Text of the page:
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Re-flooding the Broads

Part 1 Project 2020
Jack Taylor
University of Greenwich | UK
“If rainforests are the lungs of the planet, then wetlands are the lifeblood.
As much as we need air to breathe, we need water to live.” – Wildfowl & Wetlands Trust

Due to the artificial draining of areas of marshlands on low-lying floodplains, vast biodiversity is being lost, as the marshlands act as a breeding ground for many types of
species of animals and insects. Much of these plants and species require the periodical flooding of the land to maintain the natural habitat.

The architecture of the project aims to act as a softer engineering alternative flood defences which often starve areas further downstream of water. architecture and its systems work in a preventative and management way, rather than a reactive measure. Existing as a barometer, poised in a fragile landscape.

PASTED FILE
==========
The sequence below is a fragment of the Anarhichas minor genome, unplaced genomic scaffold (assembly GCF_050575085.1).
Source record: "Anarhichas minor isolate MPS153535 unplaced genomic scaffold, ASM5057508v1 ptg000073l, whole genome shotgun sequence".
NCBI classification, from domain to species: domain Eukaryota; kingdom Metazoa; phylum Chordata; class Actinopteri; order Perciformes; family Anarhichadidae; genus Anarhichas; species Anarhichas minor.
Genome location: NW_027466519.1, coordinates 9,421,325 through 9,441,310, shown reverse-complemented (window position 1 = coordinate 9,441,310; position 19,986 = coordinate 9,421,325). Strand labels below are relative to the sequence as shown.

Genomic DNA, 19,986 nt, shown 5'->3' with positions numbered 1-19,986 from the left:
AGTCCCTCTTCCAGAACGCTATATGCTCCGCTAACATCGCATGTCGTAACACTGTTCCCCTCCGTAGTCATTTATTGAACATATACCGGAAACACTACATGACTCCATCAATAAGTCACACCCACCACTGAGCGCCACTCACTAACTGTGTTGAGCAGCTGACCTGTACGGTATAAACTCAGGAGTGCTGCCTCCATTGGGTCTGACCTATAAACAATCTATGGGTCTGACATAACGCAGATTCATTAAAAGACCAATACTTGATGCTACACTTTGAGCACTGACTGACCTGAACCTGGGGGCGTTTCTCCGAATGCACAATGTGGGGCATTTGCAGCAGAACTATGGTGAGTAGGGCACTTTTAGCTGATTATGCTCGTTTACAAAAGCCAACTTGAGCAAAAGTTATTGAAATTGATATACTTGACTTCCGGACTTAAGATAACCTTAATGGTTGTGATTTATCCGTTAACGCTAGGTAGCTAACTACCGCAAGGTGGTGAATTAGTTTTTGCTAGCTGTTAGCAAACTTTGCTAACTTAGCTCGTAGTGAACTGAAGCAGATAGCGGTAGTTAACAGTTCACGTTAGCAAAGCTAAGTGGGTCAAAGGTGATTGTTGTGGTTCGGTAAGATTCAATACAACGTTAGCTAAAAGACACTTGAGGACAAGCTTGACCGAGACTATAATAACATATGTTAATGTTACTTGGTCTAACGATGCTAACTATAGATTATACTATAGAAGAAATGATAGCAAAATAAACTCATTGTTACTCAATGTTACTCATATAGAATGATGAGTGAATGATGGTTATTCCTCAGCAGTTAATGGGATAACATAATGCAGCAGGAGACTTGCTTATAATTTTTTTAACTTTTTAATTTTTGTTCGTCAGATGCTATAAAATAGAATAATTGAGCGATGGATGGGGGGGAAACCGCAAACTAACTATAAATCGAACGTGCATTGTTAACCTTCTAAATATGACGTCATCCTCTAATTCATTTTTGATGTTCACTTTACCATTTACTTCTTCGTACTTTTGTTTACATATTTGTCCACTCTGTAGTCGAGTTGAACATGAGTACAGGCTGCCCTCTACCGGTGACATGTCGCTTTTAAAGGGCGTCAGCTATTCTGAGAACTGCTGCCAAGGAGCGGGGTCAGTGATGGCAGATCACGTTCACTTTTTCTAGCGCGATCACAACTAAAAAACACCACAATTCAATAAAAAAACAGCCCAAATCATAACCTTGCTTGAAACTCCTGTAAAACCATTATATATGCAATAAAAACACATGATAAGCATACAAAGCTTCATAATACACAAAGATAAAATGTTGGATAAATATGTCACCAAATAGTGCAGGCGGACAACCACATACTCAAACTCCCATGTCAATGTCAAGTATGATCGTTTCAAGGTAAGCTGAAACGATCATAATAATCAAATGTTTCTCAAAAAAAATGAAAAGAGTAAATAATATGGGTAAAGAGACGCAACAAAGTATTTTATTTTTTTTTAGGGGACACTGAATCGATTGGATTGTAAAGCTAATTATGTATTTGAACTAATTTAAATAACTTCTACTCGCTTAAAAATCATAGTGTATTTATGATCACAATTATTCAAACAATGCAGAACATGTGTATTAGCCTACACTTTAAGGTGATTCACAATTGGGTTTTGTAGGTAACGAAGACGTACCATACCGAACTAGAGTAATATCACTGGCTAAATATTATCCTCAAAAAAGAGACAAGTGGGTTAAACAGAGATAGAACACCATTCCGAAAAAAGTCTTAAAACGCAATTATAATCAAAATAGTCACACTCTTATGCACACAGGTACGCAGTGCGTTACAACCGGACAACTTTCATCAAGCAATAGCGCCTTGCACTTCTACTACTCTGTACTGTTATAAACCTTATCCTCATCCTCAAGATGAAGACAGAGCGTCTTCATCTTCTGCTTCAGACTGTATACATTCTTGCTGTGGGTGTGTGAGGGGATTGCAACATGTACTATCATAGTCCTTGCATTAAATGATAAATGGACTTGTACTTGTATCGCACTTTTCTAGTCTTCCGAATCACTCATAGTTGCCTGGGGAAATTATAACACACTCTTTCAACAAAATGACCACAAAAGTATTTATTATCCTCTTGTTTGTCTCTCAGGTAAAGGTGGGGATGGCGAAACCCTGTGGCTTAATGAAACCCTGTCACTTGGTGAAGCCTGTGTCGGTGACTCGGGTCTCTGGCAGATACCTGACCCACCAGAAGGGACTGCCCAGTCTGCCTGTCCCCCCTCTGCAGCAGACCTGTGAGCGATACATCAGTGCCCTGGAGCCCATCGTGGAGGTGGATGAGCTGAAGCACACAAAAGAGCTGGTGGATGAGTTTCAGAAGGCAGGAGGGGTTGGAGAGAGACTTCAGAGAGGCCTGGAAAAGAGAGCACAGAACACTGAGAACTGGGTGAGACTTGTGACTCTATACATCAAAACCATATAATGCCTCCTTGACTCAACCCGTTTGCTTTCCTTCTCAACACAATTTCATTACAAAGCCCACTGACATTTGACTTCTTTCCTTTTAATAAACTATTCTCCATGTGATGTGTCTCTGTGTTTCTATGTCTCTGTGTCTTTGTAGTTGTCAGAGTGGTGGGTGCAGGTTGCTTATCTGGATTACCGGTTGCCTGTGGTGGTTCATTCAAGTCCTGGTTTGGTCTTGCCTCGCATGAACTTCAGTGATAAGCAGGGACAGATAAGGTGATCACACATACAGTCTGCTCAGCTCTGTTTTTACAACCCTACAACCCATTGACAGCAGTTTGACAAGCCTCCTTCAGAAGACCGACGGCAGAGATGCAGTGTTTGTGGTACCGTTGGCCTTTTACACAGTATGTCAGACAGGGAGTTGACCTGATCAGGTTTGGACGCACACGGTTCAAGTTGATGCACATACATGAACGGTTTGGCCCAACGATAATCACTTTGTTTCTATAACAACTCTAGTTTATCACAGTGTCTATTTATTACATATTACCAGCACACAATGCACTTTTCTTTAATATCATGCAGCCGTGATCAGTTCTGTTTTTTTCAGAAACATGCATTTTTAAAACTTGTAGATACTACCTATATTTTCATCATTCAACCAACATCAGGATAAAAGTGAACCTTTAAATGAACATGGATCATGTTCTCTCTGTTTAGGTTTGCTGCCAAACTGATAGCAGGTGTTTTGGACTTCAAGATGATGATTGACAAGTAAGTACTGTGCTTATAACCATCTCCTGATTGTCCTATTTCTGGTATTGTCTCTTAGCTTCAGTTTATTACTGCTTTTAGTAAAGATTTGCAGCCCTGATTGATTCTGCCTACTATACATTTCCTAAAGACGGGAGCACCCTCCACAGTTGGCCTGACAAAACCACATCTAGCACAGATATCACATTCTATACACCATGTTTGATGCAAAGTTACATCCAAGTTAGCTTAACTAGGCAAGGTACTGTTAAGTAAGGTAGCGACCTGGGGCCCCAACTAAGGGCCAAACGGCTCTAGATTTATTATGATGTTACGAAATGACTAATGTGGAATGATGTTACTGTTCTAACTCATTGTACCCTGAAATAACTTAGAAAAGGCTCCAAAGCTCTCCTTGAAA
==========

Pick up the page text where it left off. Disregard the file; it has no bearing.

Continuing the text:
Channels divert water across the landscape that would be otherwise destructive, followed by the deployment of ‘seed-bombs’ -clay, seeds and duckweed lashings, which slowly erodes in the flood water. Carried to the newly created springs, they repopulate the surrounding areas with native plants, creating natural breeding grounds, encouraging wildlife to return, increasing the biodiversity once, again, whilst mitigating the risk of floods.

Jack Taylor

Nick Elias
Susanne Isa
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